This horse suffered from VERY poor farrier work, pure and simple. And the poor owner thought the highly recommended farrier was one of the best. This mare didn't fidget or pull, she stood quiet and was very willing, so this guy had NO excuses. Was he this sloppy because Promise is a child's horse?

I want to show him these pictures and ask him, personally. We all make mistakes... this was the last set of mistakes he made with Promise.


I tried trimming the outside of her front right foot to show the before and after comparison because it was soooo extreme. I took this heel right down to the live sole (not into it) because of the bruising and because even then it would be too long. The sole was very crumbly and cleaned out easily with a knife.
When I finished taking the heel down and shedding out the sole, the tiny foot showed it's potential to be large, and revealed a VERY long toe

Promises Rear Feet

Another gait anomaly I noticed was that her rear legs collapsed or rocked outward as she weighted her rear feet. I asked Nina if she had a history of problems, and her response was that yes, the vet had suspected that she had both hock and stifle problems on both legs.


I had recently had a Foxtrotter whose rear end weakness was intensified - and potentially caused by - unequal wall lengths in the rear feet, so I immediately got down to ground level and examined Promises feet... could I fix her stifle and hock problem???

When The Best Tool You Have Is A Hammer, You Tend To See Nails As The Solution To Every Problem

One of the people on the Yahoo Barefoothorsecare email list said that and it stuck... those of us with special skills try to use our skills to fix every problem we see! This is a good exercise, because sometimes we can deliver the solution... but I'm careful not to assume that the solution is mine!!

In this case? I had, at least, part of the solution! Yea!!!!

This had been an on-going problem, and the key was that the inside walls on both rear feet were a lot longer than the outside walls. It's common for inside walls to be slightly longer and straighter than outside walls, so perhaps it's easy for farrier's to discount length differences.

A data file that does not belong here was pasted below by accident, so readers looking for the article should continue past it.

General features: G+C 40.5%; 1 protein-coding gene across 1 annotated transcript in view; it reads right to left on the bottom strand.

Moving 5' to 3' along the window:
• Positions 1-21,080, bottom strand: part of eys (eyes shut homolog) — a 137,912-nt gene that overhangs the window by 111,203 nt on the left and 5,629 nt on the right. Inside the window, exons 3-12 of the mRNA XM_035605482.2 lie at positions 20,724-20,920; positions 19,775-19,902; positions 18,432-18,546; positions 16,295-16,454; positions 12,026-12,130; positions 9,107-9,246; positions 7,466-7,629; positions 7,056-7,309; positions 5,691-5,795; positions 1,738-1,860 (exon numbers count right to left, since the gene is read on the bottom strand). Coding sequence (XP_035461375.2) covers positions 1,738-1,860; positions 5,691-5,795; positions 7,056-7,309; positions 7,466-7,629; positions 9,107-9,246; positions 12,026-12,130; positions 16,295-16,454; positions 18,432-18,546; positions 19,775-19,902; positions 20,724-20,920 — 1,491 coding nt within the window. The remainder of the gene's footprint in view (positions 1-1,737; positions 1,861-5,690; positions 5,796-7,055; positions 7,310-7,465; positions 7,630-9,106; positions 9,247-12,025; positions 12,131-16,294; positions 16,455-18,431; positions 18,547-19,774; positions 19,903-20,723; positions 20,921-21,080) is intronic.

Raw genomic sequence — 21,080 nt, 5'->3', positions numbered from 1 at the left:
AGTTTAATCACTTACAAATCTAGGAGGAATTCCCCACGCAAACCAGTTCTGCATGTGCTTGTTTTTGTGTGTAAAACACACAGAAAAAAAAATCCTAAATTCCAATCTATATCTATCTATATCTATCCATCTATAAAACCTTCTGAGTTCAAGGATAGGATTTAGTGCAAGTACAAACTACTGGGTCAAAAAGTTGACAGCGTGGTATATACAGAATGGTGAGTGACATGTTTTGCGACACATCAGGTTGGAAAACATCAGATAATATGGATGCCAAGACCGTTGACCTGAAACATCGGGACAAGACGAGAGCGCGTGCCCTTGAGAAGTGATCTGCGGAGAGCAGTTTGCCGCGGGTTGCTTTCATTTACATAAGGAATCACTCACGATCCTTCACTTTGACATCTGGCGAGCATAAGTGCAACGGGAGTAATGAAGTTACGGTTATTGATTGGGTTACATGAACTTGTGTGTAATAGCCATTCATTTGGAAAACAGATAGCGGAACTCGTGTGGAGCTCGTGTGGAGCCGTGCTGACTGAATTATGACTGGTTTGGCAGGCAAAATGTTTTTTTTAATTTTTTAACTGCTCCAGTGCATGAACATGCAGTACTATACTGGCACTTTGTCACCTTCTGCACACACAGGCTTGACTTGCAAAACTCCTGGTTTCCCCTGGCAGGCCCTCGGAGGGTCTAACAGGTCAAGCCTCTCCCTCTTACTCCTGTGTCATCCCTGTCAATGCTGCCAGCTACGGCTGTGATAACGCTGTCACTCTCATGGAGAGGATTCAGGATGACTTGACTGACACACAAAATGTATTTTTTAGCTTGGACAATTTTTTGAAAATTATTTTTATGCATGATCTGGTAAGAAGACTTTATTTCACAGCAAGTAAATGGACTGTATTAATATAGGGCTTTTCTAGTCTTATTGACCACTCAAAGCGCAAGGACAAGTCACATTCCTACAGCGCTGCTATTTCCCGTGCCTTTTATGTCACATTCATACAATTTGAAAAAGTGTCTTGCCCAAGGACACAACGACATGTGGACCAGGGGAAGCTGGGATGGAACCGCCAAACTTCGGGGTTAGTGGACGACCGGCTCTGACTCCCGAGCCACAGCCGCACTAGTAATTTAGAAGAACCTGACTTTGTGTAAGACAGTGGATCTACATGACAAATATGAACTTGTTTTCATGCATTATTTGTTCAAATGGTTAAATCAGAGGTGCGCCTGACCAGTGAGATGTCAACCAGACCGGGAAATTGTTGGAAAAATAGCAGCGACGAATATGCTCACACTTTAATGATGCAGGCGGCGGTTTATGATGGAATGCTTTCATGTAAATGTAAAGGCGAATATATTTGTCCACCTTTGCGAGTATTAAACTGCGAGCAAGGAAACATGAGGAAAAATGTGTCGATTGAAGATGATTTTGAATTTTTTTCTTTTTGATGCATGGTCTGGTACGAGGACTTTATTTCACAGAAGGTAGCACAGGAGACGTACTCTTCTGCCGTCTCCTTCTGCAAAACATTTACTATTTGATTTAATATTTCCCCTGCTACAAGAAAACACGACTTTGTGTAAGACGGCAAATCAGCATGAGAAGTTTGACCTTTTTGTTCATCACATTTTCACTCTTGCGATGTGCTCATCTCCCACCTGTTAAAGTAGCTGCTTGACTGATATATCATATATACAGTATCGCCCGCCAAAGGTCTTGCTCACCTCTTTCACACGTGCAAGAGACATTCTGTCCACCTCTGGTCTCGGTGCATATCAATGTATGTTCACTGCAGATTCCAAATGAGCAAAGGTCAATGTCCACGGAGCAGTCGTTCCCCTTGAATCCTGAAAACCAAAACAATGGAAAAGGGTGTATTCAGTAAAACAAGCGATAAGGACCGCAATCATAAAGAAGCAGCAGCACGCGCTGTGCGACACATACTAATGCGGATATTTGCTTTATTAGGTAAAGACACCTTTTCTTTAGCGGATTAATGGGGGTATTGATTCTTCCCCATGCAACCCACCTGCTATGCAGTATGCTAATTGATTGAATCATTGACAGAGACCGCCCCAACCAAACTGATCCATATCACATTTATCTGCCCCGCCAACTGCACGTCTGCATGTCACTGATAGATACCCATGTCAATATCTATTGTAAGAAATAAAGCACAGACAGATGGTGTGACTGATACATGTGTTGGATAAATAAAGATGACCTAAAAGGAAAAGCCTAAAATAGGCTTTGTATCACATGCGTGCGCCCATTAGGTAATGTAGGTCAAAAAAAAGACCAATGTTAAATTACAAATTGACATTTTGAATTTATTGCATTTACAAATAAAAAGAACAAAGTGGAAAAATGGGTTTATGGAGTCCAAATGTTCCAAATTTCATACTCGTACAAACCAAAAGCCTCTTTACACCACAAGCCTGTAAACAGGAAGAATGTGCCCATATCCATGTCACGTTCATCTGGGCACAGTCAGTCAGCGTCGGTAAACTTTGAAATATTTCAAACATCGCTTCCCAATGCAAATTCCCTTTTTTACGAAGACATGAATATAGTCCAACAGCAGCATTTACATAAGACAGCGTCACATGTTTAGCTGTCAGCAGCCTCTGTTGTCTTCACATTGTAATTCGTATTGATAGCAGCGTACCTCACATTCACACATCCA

When I looked carefully at Promises rear feet, they were longest on the inside toes, which caused her to toe out. They were also long on the inside heels, painfully long, and her gait indicates that she was collapsing to the outside in an attempt to not weight the long inside walls.

When I checked her rear soles (to the right and above) , the outside sole buttress was strong and solid, and the outside bar was dense and overgrown... these conditions characterize lots of development driven by use. Her inside walls and bars were weak and flimsy, which characterizes avoidance.

After the setup trim

We were delighted to see that Promises stride lengthened considerably after the trim... more importantly, she looked relaxed in the shoulders and across her ribs and top line. She walked around the arena at liberty, and looked extremely relaxed and comfortable. And then she laid down in the sun and took a nap!

I like doing that after a good pedicure too.

We couldn't ask for more! But we got it. As she moved across the arena, her stride from the rear showed improved use of her rear feet; she was tracking straighter, and that means the we may not have long term problems with her stifle and hocks... we can hope, can't we?

Two days after the trim

Nina called me Wednesday, still thrilled with the improvements she'd seen with both Leaguer and Promise. She let me know that Promise was still moving soundly (I worried about tenderness in her front heels) and that she was moving very well in her paddock and arena. Nina, a retired nurse, is so impressed with the results that she's considering becoming a professional trimmer...

Linda Cowles Hoof Care
Serving the greater SF Bay Area & Northern California